My good friend, Martin Hardeman, Associate Professor of American History at Eastern Illinois University, was expressing frustration about his students during a telephone conversation we were having. He was discussing how his students use their computers and smartphones to get knowledge in the form of pinpoint facts. Do you want to learn about something? You can go online and find it fairly quickly without having to go through extraneous information. Obviously, this speeds up finding answers. But in the process, knowledge becomes reduced to isolated defined discrete pinpoint facts. When one had to go search for answers in the library in the old days, one had to read through a lot of related material in order to find an answer. And, in the process, according to Professor Hardeman, one developed a “framework” for the material. One developed a significant understanding of a subject matter. One connected the dots to form a “pattern”. One developed order and avoided chaos.
Now Professor Hardeman did say that the very ease with which one can find answers on the Internet was something that stimulated some intellectual activity, which to him was good. My only response would be to point out that there is not very much meaning in looking up lots of isolated facts. Lots of isolated facts have no meaning which Professor Hardeman would translate as no framework. I guess he was trying to find something positive about this new trend which has had such a great effect on the students he is teaching.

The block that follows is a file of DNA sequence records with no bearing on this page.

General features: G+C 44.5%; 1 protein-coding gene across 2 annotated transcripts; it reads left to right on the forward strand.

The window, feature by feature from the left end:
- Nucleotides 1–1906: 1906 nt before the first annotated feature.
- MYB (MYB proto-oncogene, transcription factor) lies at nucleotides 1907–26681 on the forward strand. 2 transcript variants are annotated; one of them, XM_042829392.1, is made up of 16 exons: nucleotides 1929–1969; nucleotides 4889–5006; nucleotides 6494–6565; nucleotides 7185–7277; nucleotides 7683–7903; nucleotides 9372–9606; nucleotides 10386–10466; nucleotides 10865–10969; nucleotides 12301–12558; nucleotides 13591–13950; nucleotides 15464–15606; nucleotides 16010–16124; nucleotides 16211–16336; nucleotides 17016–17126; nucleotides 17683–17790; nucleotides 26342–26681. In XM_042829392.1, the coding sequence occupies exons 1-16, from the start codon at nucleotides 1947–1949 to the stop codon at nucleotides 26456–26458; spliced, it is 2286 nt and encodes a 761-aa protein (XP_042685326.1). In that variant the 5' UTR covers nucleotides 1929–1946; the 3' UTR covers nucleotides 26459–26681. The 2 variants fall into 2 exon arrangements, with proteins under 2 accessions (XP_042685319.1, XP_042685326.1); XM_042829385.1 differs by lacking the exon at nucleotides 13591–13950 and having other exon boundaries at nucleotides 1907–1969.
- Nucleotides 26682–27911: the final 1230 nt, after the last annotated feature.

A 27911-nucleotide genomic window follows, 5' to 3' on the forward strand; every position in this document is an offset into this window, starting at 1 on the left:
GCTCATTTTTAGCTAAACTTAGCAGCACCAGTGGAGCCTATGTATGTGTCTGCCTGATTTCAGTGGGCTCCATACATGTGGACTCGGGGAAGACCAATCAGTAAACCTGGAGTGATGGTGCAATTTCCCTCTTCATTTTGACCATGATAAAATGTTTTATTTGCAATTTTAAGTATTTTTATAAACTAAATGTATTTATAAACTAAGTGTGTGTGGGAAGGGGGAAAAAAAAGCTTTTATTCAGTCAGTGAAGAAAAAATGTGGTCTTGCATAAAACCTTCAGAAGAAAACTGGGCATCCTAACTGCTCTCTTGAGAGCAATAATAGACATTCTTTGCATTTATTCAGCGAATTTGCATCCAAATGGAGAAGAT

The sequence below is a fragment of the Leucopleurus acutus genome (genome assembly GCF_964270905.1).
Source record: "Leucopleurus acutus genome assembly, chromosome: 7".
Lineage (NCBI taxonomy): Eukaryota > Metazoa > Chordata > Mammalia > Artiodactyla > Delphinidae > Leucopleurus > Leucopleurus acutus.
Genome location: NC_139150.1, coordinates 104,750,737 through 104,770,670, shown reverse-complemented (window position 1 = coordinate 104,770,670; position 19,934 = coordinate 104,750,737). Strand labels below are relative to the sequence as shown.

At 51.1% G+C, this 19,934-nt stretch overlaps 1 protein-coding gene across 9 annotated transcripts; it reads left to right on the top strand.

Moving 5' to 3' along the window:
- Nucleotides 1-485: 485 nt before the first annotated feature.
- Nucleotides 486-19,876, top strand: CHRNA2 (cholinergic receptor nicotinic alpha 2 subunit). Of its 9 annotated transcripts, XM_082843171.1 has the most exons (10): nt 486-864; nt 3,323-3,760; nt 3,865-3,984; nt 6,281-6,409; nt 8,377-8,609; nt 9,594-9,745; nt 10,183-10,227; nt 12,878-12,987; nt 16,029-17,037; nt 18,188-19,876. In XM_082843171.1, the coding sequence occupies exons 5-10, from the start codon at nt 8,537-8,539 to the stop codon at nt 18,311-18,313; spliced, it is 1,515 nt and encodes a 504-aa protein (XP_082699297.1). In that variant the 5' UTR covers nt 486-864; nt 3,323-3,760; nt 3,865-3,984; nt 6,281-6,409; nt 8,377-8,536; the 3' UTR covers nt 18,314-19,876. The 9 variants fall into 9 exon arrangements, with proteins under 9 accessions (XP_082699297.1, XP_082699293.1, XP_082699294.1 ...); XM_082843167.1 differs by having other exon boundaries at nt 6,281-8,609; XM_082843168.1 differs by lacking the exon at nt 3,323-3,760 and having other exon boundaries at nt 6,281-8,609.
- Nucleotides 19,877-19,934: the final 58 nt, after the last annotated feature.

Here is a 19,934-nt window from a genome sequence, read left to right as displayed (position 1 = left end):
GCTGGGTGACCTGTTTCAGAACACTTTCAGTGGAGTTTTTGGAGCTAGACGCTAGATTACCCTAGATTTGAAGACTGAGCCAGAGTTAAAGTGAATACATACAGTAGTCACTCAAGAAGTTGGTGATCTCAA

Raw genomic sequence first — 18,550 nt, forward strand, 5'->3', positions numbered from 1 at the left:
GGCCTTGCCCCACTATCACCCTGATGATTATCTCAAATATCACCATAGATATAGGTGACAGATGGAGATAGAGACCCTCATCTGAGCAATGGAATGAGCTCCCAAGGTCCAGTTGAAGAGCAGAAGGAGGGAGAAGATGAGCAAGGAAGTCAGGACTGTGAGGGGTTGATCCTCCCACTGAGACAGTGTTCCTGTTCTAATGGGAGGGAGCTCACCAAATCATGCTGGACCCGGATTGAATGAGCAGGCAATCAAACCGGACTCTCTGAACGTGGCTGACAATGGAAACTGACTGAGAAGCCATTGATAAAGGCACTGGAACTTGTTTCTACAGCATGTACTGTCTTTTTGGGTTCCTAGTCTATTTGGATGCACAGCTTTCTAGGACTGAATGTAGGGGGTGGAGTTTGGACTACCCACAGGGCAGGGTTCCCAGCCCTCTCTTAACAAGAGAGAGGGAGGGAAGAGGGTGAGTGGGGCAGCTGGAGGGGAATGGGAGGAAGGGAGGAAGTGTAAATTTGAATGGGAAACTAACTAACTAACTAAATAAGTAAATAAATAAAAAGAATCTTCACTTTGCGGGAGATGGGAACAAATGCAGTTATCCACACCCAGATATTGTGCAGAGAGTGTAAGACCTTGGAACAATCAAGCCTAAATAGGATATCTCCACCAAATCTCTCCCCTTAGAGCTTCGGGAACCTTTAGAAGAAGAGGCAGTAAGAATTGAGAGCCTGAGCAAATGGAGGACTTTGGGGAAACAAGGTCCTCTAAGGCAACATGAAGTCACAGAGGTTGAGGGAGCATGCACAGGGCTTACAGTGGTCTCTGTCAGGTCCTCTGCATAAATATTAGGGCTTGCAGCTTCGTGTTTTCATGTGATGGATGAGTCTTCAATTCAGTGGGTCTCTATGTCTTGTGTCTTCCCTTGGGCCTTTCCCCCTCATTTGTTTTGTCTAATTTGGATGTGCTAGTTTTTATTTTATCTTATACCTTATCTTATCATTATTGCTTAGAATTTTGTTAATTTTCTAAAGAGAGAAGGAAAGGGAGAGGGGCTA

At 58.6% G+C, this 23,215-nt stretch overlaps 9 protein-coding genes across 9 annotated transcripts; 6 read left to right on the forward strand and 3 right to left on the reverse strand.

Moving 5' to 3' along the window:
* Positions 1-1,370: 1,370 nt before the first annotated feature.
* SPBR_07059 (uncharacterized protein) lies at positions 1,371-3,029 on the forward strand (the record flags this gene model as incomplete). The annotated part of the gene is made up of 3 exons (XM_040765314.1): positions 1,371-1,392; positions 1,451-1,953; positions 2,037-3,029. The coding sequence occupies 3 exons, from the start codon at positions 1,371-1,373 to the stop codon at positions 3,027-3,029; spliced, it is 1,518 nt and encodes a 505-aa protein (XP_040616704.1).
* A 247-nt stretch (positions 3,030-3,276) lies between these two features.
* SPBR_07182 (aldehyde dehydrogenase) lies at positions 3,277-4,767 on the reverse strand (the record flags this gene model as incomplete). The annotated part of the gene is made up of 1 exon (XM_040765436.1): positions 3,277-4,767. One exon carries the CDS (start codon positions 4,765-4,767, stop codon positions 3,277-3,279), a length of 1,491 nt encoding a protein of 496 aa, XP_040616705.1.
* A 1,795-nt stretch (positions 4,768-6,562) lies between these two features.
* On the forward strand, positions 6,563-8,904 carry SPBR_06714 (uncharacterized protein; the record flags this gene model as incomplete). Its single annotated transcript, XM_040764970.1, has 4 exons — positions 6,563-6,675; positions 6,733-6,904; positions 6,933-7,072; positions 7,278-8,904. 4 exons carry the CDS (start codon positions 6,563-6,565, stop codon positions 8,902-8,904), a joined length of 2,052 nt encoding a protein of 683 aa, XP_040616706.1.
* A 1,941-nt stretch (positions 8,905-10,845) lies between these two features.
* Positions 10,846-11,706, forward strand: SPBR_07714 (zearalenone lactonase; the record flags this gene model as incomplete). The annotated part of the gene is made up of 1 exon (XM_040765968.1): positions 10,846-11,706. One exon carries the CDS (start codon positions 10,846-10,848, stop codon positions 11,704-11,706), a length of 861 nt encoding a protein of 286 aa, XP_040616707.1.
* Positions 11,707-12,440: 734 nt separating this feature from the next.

For the most part, I am in agreement with my friend. One of the earlier articles in this column dealt with how students were doing their school research entirely from their computers, and that they were no longer going to the library to do traditional library searches for material for their school papers. There is one area, though, where perhaps I would question my friend’s assertions. It is the idea that to have meaning, knowledge has to be put into a framework, a pattern, an order. Professor Hardeman says that without, order, knowledge, in effect, sinks into chaos. This notion of order plays a very important role in Chinese philosophy. There has to be order in society, or else there will be chaos. Which is one reason that mainland China has had such a difficult time tolerating individual freedom and democratic tendencies.
But I am digressing. Putting facts into a framework is a way of putting little figures together into a larger figure. The connections that hold the little fact figures together are causal and logical connections. Rational connections. And certainly some of the connections that hold knowledge together are rational connections. And this would be particularly true in math and the hard sciences. But not all connections are rational, causal, logical or formal. Some connections simply relate to facts bunching together into a common body of knowledge. The facts complement one another in the description of phenomena rather than fitting into a chain of explanations of phenomena. In this situation, facts are grounded together into a cohesive body of knowledge. The relationship between the facts is organic rather than mechanical.
But what this does give, which a framework relationship does not, at least by itself, is a real feel for the subject being considered. One has an understanding which is greater than the bundle of facts upon which it is built. It can almost be said that one feels alive within the subject. In this kind of understanding, defined discrete facts blur together into flowing blendable continual insights. And this gives one a sense of some intuitive control.